Many artists go through stages of doubting their greatness and ability to carry forth their art in an impactful way. New York City’s STACE is not that artist. He believes in himself in such a fashion, he’s created a screenplay scored by his own lyrics, his own beats and a borrowed concept. The Talented Mr. Ridgeway is an incredibly polished project of epic musical proportions. At times, STACE has so much to say, he lets the instruments in his beats and the diversity in his voice carry on and on. Not to say it’s not an enjoyable piece, the album contains some of the most melodic beats over descriptive rhymes you’ll hear this year.
The issue becomes how great can one be at such an early stage in his career? It’s a good problem to have, if you’re STACE who has been a musician almost since birth. The album opens with “The Introduction,” an interlude with a woman’s voice in a faux British accent who describes the MC as a creative genius right out of the gate. Again, STACE shines musically when he lets the music speak for him and with “My Name is STACE,” he spares no pomp or circumstance in telling us who he is and why we should listen to him. He drops lines questioning “who got vision like me?” with ease.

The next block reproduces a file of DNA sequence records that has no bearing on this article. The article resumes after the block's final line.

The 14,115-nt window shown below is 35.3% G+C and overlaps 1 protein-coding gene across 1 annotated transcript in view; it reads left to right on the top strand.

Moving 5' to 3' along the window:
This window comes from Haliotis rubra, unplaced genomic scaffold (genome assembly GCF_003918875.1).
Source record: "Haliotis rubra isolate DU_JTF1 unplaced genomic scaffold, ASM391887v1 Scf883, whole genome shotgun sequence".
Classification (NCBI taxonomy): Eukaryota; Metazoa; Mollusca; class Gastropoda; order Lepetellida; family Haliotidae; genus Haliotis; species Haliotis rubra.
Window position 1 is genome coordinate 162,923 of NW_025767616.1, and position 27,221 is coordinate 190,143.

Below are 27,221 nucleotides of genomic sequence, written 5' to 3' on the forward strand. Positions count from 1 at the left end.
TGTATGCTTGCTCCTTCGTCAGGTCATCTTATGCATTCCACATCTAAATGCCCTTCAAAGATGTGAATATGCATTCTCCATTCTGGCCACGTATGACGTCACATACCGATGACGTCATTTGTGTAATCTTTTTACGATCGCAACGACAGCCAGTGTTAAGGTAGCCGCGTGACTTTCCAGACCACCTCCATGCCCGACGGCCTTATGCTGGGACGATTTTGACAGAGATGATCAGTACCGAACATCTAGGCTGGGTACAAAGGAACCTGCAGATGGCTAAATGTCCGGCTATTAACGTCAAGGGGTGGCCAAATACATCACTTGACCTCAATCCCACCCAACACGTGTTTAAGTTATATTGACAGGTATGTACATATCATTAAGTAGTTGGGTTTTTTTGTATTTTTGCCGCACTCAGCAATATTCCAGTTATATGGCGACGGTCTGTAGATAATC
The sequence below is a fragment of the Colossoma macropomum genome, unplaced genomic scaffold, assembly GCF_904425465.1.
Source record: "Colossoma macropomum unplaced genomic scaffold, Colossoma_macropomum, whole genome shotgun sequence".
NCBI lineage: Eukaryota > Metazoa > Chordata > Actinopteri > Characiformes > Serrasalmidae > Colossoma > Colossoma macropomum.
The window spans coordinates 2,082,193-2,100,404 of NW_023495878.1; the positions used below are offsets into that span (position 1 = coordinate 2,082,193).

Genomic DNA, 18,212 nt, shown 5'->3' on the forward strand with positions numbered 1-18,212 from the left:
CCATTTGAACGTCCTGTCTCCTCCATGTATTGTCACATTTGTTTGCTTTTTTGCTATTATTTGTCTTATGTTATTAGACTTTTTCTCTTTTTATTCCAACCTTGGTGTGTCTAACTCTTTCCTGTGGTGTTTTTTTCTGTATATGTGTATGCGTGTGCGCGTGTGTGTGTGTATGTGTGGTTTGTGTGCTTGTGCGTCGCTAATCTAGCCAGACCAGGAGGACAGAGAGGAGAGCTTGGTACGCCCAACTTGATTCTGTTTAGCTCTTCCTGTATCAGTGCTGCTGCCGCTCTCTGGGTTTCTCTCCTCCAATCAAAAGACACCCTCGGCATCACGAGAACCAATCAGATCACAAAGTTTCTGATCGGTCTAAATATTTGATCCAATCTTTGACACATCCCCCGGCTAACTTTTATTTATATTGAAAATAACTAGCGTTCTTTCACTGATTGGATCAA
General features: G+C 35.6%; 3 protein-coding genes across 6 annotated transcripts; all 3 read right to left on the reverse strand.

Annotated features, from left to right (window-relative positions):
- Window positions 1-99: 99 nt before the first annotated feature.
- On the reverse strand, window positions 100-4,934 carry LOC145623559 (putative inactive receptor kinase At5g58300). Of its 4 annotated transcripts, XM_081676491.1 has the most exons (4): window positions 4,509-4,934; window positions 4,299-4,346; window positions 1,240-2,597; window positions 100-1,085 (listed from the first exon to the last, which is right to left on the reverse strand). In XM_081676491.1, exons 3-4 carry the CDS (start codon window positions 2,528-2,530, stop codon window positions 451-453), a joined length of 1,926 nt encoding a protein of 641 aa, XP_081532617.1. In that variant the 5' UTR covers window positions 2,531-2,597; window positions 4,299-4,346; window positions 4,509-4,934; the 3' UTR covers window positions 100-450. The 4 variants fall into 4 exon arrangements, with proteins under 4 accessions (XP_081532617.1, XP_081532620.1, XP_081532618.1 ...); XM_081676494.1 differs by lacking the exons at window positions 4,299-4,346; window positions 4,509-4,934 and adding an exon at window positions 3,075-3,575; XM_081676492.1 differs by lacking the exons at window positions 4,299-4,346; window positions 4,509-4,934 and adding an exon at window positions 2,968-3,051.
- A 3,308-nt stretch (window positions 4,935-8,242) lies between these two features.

It’s convincing, impressive and, at over 14 tracks including skits and interludes, there’s no room not to believe that we’re listening to the second coming of hip-hop since Rakim. “Get High” is the resident smoke song and is one of the best performances on the album. Here, STACE may as well be at a podium as he accepts no words from naysayers and flips metaphors about “throwing salt in the game” like a true wordsmith. The bass line is excellent and surely a feat to spit lyrics about how his semen “gives new faces.”
It’s crass in ways that are surprising but will keep you on your toes as a listener. “Hold Up I’m Ready” shows off the beat diversity as the album ambles on for a few more tracks. Here’s the thing, it’s not that the music is excellent, because there are some really incredible parts to the album (check for “Movie Poster” and “Star” in particular). The Talented Mr. Ridgeway is a bit too long in the tooth, though. By song nine, we’ve gotten the point but, like many good writers know, sometimes it can be too easy to go on being verbose instead of laconic.
The final curtain call could have been more creative in terms of content and for the next go around, STACE should lose the British accent antics but The Talented Mr. Ridgeway is an incredibly solid project. A bit too heavy on the “I’m the best” rhetoric but hey, it’s not bragging if it’s true, right?